Operation Rescue is coming to Philadelphia. Last Saturday morning, about 60 people gathered in the basement of St. Agnes Church in West Chester to listen to a speech by the charismatic president of Operation Rescue, a well-known organization that represents a militant faction of the American anti-choice movement.

Under the leadership of 44-year-old Troy Newman, Operation Rescue has become known for zeroing in on defined areas and then pressuring individual clinics and practitioners until operating becomes unreasonable or impossible.

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Newman calls this technique a refusal to compromise. Critics and judges have called it harassment. Newman took over the group that became Operation Rescue after an $880,000 judgement against former leader Jeff White for harassing Planned Parenthood staff and patients.

Ethical or not, legal or not, the strategy has been successful. Newman has boasted that in the early '90s in San Diego, 18 clinics closed and 50 of 72 "abortionists" quit, retired or left town during a five-year "No Place to Hide" campaign.

Then, Operation Rescue moved to Wichita, Kan., and focused on putting abortion provider and pro-choice champion Dr. George Tiller out of business.

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In a documentary that aired last fall on the Rachel Maddow Show, Tiller's former staff described Operation Rescue's street campaign, which even targeted workers of loosely affiliated businesses like cab companies, FedEx drivers and garbage men who worked with Tiller's office in any capacity. According to ex-staff members, Operation Rescue would find employees' home addresses and then distribute photos of the workers alongside pictures of supposedly aborted fetuses to neighbors.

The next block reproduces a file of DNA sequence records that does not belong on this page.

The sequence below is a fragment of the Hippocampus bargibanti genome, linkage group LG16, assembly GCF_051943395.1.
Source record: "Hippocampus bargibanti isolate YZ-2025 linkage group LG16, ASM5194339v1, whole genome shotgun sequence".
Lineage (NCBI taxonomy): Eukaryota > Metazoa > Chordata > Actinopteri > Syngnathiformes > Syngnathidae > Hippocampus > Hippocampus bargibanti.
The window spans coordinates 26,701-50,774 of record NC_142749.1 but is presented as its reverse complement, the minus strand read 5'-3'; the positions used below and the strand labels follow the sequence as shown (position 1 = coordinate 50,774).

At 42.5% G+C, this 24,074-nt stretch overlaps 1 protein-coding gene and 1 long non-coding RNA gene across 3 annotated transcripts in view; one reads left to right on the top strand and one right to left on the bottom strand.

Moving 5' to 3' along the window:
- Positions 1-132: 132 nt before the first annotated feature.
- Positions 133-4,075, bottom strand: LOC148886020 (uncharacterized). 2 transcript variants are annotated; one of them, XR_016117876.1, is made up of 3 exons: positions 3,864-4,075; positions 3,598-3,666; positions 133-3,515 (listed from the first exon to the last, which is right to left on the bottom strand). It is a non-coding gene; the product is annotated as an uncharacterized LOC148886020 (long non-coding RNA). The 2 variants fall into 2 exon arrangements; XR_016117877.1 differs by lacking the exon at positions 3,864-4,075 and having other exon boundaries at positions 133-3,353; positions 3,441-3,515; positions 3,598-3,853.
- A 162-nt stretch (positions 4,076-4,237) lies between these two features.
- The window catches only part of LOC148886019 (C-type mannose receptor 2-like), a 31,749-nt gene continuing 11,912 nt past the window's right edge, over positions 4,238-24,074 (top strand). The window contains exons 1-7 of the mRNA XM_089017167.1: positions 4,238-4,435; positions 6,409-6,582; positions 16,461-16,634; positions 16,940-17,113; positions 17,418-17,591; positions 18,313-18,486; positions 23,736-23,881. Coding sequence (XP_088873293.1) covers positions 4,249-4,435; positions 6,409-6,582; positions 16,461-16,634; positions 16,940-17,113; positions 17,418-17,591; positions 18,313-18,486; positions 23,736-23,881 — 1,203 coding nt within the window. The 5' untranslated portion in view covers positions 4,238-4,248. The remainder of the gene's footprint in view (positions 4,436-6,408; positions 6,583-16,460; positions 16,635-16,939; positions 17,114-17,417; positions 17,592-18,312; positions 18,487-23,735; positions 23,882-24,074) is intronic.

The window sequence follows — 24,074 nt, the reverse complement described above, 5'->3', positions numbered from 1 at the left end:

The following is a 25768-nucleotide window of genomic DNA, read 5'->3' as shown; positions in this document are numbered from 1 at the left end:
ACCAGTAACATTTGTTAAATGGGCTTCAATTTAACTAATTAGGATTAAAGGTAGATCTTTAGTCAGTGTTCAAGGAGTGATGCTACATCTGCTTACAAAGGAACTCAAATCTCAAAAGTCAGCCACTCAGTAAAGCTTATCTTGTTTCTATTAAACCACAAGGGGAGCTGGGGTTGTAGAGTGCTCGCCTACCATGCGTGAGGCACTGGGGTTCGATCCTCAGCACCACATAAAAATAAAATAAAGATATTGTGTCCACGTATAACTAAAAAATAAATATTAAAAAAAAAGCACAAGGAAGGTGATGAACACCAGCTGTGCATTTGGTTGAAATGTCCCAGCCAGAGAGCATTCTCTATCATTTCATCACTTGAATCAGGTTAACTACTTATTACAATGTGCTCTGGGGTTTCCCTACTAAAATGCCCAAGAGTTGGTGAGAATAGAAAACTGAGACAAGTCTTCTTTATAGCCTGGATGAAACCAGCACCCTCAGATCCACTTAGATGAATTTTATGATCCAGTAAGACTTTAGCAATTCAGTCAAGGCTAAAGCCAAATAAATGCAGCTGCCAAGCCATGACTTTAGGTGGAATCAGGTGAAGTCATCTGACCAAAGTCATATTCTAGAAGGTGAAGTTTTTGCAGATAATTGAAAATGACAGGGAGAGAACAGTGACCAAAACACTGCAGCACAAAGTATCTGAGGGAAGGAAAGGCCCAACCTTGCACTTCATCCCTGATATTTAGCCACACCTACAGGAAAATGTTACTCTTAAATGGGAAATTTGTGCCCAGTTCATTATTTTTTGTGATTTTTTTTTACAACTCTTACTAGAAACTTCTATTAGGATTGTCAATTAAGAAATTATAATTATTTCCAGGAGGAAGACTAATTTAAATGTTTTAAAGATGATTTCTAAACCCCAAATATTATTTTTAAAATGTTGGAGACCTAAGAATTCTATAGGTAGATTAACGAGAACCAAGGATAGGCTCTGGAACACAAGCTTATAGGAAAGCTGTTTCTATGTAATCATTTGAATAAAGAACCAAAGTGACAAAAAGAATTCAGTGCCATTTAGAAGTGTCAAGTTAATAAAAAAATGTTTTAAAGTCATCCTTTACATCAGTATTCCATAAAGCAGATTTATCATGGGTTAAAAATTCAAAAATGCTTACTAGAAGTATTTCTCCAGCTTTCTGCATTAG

"It's like we became pariahs," said one former Tiller staff member.

Tiller was wearing a bullet-proof vest beneath his suit while serving as an usher at Sunday Mass when he was shot in the head and killed by anti-abortion crusader Scott Roeder in May 2009.

These days, Tiller's Women's Health Care Services is closed and Operation Rescue says Wichita is "abortion-free."

With that mission accomplished, the next step is Pennsylvania.

"This is ground zero, the abortion battle starts and ends here," announced Newman on Saturday.

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"Imagine Pennsylvania being the first abortion-free state," he said. "We should set that goal today." On Saturday, Newman told the story of the Alamo before inviting the small crowd of mostly middle-aged, almost all-white faithful to serve as "foot soldiers."

"Philadelphia is in many ways similar to the Alamo," he says. "You're here, this is your moment … God handed you an opportunity for success, for victory."

The "gift from God" is Dr. Kermit Gosnell, who operated the now-shuttered Women's Medical Society in West Philly. He's currently facing charges that include murder, serial infanticide, third-trimester abortions and drug trafficking, among other charges.

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As the 70-year-old sits in jail, his name is being loudly and repeatedly invoked by pro-life activists as a straw man in the abortion wars.

Next came recruitment. Operation Rescue is actively seeking volunteers to pose as pregnant women seeking abortions for phone calls and visits to hospitals and clinics. The effort is focused on obtaining and distributing the names of physicians who perform abortions and to gather evidence of clinics breaking the law. The latter part is to support the allegation, made repeatedly at the meeting, that all abortion providers in Pennsylvania are regularly breaking the law.

"We have great opportunities here," said another speaker. "If we discover something, we can expose it. We can have it in the governor's office in 24 hours."

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Stapled packets listing local abortion clinics with details such as hours, prices and physician names were distributed. "Every abortion provider is violating provisions of the Abortion Control Act," said the speaker, holding the packet in the air.

There is no proof of this allegation. In fact, the statewide inspection of 22 abortion clinics ordered in January in the wake of Gosnell disproves it.

This post originally appeared on Philadelphia Weekly. Republished with permission.

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